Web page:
Things To Do In Mudgee

Well, no. Mudgee is in a different league. It’s not hard to compare two of the main wine regions that are within a short distance from Sydney. Mudgee is a place I fell in love with after a recent getaway with some girlfriends and a four-legged companion.

Mudgee was a place I had heard about, but I didn’t know much until I planned my trip. Here’s my Mudgee guide to help you plan your trip.

Do you like cheese? Do you like wine? What about campfires, wineries, beautiful landscapes, and relaxation? Mudgee could be the perfect place for you.

How to get to Mudgee, NSW, from Sydney

Mudgee can be reached easily from Sydney. It takes between three-and-a-half and four hours, depending on the traffic and your starting point.

Where is Mudgee located? Mudgee is located in the Mid-Western Regional Council, about 260 km from Sydney. It’s on the other side, past the Great Dividing Range and the Blue Mountains.

Owning a car is the best way to get around and get to Mudgee. It’s not only convenient to drive from Sydney or Melbourne to Mudgee but also for getting around. You may want to arrive in the daylight as the road, like many other country and regional routes, can be quite dark at night.

There is a train depot in the town if you are arriving via public transport. The bus departs from this location. Yes, it is confusing because the train station is no longer in operation. It is now the bus depot. You can take Sydney Trains up to Lithgow at the end of their line. Then, you will need to pick up a bus for the remainder of your journey. Mudgee is home to two bus stops, one at the train station as well as another in the town. Check your ticket carefully so you don’t end up at the wrong place.

What to do in Mudgee

Mudgee is about enjoying the good life – food, wine, and relaxation. While there are plenty of bushwalks, adventure, and peace to be had, most people visit the area for the rolling hills, the cheese and wine, and the rolling hills. That’s at least why I went.

Here are some of the highlights I experienced in this region. Winter was the best time to visit, with its crisp, cool nights and cool, calm days. It’s perfect for enjoying by the fire. It would also be beautiful in the summer, but prepare for hot and dry days. Drink lots of water when you go wine tasting.

Mudgee Wineries

Mudgee is one of the most beautiful wine regions in NSW. Over 35 cellar doors are located in the area, and you could spend days visiting them all.

You don’t have to worry about anything, as I’ve already done some of the work.

All the wineries are close together, but you can reach them most easily by car (or perhaps bicycle). A guided tour is a good way to visit wineries safely, as no one wants to be the designated driver on a wine tasting. You can see the best wineries with a guide and driver.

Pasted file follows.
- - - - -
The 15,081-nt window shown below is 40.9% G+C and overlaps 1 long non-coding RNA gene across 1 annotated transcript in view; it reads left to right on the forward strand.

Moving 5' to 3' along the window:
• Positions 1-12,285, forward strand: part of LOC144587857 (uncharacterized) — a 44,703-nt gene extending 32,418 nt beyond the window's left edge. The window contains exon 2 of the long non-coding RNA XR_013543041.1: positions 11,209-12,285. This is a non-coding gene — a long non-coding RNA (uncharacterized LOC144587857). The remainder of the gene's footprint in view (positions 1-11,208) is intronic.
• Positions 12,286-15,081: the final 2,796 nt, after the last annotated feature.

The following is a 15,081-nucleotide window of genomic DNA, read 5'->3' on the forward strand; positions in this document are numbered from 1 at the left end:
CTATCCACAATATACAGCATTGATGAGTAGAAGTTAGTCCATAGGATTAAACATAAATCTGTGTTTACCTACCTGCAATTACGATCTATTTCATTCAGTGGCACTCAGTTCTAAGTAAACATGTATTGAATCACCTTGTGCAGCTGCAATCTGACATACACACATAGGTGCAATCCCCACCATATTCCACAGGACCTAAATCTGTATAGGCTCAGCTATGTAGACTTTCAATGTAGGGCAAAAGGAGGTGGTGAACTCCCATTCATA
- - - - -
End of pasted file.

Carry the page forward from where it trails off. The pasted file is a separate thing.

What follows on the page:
Mudgee Wine Tours was the option we chose. The tour takes you to six wineries and is the best way, pardon the pun, to experience the region. The time included water, snacks, and hotel pickups and drops, so it was a convenient way to explore the area.

The following are some of the best Mudgee wineries (in my humble opinion):

What’s not to love about The Olive Nest and 1838 Wines? They have olives, olive oils, and wines. Although I am not a huge olive fan, I could live off of olive oil and wines. So, two out of three isn’t too bad.

1838, like most Mudgee Wineries, is picturesque, especially when it’s sunny. With wine names such as ‘Dancing Wombat Moscato,’ it’s impossible to go wrong.

Petersons of Mudgee

Petersons has been a wine producer in the Hunter Valley since 1971. They also have a few cellars in this popular region. Relax on the huge wraparound porch and sample some wine while gazing out into the vineyards.

Pieter van Gent

This winery is fantastic, but they charge a small amount for the tastings. Most wineries provide them free of charge.

Van Gent’s interior is lined with oak barrels and has low lighting. There is also a small but interesting museum. You can find the best white port in Mudgee. You can also try a pink version if you prefer.


Eloquesta offers a great lunch spot, not just for wine lovers. A delicious lunch of baked brie and cheese boards, meats, bread, and cheeses is the perfect way to end a wine-tasting day.

The property is also home to many ducks, animals, and birds. I can imagine that this would be a great place for children.

Baker Williams Distillery

Baker Williams is one of my favorite wineries, even though it’s technically called a distillery. The people at Baker Williams are doing some really innovative things, especially with the native Australian ingredients.

The gins of this company are popular, but I was most impressed by the Lemon Myrtle Liqueur. I regret not buying a bottle, as it would have been perfect to serve on its own or topped with ice cream or dessert.

Cheese is Cheese

You’ve found the right place if you love cheese. The local cheeses, especially brie or feta, are the specialty of this area.

You can find them at the High Valley Cheese Co. They produce a range of award-winning cheeses and flavored Fetas. We bought a pesto-flavored feta, which was perfect for pasta the next night.

You don’t have to make a reservation in advance. It’s also dog-friendly, like the wineries listed above, so long as you remain outside.

Honey, Are You Ready

Mudgee Honey Haven is a great place to find all sweet things. The cafe and honey products are plentiful. Take note that some honey products may not be made with local honey. It’s disappointing to me that honey products are not made locally. I like to buy local goods and produce. It may not be possible.

Their honey ice cream and meads are worth trying. You should definitely stop in for a coffee and browse.

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